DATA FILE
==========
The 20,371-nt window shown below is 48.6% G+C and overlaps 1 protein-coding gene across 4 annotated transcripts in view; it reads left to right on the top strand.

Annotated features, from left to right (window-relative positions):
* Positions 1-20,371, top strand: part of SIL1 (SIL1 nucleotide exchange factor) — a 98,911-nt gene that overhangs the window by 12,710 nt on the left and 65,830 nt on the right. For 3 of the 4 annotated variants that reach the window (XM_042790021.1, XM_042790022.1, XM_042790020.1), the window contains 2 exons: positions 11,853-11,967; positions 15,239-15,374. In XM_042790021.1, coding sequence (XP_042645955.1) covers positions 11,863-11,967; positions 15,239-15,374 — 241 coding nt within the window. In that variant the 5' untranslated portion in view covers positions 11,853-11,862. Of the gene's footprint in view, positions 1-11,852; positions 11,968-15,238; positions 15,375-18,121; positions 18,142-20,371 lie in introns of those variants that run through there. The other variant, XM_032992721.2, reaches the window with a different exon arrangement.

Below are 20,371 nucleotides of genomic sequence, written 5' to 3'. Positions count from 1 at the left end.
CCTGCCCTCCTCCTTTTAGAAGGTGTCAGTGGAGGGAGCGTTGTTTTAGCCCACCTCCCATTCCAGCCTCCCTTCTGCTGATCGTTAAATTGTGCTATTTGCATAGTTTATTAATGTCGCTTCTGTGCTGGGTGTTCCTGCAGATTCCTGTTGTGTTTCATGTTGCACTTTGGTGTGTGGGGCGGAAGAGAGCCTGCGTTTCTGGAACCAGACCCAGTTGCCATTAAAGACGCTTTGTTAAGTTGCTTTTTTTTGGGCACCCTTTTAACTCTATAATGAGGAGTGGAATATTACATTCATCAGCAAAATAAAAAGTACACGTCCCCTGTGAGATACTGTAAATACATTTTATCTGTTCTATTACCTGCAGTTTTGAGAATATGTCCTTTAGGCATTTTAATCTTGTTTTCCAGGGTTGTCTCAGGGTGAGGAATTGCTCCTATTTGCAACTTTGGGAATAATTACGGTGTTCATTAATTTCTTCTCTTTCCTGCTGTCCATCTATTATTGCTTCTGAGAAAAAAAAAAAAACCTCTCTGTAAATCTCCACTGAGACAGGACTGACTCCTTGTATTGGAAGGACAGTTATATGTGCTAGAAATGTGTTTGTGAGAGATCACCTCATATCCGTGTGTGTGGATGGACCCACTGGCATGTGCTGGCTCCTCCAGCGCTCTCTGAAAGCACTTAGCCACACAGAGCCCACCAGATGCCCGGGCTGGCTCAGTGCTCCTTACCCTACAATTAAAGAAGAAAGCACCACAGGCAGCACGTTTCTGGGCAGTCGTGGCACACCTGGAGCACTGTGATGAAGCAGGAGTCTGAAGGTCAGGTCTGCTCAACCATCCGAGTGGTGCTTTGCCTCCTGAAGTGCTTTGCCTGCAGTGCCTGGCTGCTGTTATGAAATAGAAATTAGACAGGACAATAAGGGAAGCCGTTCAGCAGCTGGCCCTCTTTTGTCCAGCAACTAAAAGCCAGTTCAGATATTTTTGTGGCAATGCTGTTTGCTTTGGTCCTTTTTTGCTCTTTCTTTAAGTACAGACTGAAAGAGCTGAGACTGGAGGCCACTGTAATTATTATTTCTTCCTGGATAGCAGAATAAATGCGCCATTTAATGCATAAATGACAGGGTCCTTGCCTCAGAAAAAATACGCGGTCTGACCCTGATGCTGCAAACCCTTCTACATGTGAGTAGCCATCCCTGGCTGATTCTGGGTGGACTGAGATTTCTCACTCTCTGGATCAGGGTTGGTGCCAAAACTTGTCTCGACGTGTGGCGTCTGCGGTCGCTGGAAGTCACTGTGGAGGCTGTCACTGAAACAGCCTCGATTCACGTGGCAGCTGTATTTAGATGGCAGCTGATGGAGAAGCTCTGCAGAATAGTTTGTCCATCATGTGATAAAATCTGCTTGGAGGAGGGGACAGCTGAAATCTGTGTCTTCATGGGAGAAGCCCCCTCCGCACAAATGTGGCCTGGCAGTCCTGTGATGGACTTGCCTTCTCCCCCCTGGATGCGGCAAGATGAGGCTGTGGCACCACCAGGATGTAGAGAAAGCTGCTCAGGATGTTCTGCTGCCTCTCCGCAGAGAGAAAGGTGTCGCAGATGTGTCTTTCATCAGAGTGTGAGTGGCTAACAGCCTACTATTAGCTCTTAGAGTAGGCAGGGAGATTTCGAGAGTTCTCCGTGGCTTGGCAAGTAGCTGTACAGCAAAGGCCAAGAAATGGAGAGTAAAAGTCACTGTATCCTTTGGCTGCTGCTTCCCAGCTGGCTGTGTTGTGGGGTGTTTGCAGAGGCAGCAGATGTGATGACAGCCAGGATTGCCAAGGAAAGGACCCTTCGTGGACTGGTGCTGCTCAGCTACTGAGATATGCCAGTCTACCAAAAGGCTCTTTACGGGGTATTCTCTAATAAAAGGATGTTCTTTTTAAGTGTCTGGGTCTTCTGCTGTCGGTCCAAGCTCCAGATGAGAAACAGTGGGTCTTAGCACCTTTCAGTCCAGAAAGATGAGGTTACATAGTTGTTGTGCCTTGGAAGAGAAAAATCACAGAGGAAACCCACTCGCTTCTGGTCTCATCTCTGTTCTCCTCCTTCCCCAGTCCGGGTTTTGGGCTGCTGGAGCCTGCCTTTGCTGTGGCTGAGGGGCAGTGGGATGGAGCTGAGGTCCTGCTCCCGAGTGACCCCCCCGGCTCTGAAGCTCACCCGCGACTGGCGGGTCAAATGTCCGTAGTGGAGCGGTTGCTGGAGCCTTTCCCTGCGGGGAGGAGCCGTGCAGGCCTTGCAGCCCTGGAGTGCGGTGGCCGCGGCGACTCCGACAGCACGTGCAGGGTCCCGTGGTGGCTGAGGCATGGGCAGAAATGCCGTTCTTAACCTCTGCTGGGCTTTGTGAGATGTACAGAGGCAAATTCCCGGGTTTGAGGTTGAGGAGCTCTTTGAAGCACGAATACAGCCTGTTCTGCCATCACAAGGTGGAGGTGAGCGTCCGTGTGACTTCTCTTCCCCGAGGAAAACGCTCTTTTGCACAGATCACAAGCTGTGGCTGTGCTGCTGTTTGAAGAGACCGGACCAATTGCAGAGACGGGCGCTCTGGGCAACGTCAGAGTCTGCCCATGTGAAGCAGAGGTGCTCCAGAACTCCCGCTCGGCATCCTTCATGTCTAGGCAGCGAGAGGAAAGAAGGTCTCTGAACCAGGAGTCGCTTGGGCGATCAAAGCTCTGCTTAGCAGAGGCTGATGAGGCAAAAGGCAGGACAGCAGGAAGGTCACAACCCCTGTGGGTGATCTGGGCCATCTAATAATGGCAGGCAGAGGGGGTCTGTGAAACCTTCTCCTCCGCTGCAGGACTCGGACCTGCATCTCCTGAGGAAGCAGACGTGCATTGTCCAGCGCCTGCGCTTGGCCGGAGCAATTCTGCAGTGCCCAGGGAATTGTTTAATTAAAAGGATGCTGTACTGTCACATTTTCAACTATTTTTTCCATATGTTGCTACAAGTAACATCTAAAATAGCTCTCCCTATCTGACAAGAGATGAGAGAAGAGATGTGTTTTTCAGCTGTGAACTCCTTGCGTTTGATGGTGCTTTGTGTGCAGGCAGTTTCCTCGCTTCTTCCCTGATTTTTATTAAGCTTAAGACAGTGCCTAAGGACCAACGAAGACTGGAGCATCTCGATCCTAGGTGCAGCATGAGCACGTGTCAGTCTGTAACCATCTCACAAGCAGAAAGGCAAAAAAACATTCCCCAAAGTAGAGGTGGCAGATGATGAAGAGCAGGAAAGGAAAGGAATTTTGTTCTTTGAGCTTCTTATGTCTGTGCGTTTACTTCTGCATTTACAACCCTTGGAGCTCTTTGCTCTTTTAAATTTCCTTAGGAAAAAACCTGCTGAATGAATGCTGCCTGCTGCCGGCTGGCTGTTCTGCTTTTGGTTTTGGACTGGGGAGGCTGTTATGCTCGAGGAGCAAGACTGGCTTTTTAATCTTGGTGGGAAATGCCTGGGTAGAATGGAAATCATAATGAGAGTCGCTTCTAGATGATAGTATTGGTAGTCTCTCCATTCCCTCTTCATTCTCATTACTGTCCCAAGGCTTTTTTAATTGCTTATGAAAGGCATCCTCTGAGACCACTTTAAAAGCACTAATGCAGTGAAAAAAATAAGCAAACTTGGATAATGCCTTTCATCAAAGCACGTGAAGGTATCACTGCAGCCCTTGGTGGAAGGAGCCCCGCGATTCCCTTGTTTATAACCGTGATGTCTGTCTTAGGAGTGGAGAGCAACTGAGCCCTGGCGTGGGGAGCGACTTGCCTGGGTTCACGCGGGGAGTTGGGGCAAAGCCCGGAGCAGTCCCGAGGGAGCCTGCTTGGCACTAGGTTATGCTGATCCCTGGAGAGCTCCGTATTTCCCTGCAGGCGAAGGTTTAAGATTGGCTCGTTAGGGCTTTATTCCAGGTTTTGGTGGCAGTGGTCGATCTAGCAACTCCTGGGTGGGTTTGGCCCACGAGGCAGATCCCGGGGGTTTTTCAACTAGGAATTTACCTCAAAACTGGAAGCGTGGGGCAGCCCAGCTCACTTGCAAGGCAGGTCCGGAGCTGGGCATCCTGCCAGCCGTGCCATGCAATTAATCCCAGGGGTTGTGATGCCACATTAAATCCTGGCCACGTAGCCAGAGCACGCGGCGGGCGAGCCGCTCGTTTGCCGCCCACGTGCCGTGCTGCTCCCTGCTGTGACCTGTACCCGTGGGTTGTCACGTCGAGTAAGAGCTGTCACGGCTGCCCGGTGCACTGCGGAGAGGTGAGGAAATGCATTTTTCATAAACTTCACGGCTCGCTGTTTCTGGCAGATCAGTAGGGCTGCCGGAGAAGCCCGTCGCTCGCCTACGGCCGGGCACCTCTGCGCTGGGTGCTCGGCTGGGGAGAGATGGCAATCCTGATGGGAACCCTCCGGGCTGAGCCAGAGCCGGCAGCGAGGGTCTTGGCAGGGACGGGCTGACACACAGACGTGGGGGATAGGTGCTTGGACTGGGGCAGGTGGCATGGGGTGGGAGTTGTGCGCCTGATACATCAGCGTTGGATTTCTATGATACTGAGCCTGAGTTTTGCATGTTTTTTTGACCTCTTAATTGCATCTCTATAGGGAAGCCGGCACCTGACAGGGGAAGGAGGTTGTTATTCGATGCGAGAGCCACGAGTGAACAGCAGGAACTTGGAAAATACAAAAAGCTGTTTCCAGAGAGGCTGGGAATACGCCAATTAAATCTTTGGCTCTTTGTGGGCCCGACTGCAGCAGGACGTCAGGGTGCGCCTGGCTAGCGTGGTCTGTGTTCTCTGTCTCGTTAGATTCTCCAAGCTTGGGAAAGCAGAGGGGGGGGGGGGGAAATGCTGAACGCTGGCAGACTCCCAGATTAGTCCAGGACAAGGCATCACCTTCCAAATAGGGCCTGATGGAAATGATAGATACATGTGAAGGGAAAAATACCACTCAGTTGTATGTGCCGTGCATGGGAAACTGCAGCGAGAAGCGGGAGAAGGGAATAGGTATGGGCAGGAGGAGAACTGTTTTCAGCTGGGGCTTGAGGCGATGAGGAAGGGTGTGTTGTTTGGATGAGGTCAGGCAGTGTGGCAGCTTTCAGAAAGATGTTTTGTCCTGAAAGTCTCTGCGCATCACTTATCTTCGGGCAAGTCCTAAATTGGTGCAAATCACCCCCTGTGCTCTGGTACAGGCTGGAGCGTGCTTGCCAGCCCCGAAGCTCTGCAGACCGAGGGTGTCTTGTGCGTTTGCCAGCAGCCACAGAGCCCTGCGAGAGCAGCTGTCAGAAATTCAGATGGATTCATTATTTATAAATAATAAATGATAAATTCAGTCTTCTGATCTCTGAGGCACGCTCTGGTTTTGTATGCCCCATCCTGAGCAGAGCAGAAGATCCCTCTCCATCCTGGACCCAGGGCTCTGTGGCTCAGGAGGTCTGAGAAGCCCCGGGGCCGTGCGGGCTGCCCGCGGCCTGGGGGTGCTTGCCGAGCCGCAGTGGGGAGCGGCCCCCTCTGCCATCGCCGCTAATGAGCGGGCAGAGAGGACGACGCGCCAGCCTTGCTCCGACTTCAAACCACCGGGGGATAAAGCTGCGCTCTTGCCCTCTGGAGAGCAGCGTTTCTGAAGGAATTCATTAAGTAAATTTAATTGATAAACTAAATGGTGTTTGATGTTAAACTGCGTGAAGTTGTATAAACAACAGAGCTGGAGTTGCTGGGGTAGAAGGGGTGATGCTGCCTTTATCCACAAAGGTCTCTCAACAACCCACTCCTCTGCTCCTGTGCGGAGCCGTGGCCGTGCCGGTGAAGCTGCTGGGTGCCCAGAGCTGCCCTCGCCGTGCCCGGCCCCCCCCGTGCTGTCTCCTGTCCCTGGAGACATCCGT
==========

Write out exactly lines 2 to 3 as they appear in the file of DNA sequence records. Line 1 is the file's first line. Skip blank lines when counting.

Annotated features, from left to right (window-relative positions):
* Positions 1-20,371, top strand: part of SIL1 (SIL1 nucleotide exchange factor) — a 98,911-nt gene that overhangs the window by 12,710 nt on the left and 65,830 nt on the right. For 3 of the 4 annotated variants that reach the window (XM_042790021.1, XM_042790022.1, XM_042790020.1), the window contains 2 exons: positions 11,853-11,967; positions 15,239-15,374. In XM_042790021.1, coding sequence (XP_042645955.1) covers positions 11,863-11,967; positions 15,239-15,374 — 241 coding nt within the window. In that variant the 5' untranslated portion in view covers positions 11,853-11,862. Of the gene's footprint in view, positions 1-11,852; positions 11,968-15,238; positions 15,375-18,121; positions 18,142-20,371 lie in introns of those variants that run through there. The other variant, XM_032992721.2, reaches the window with a different exon arrangement.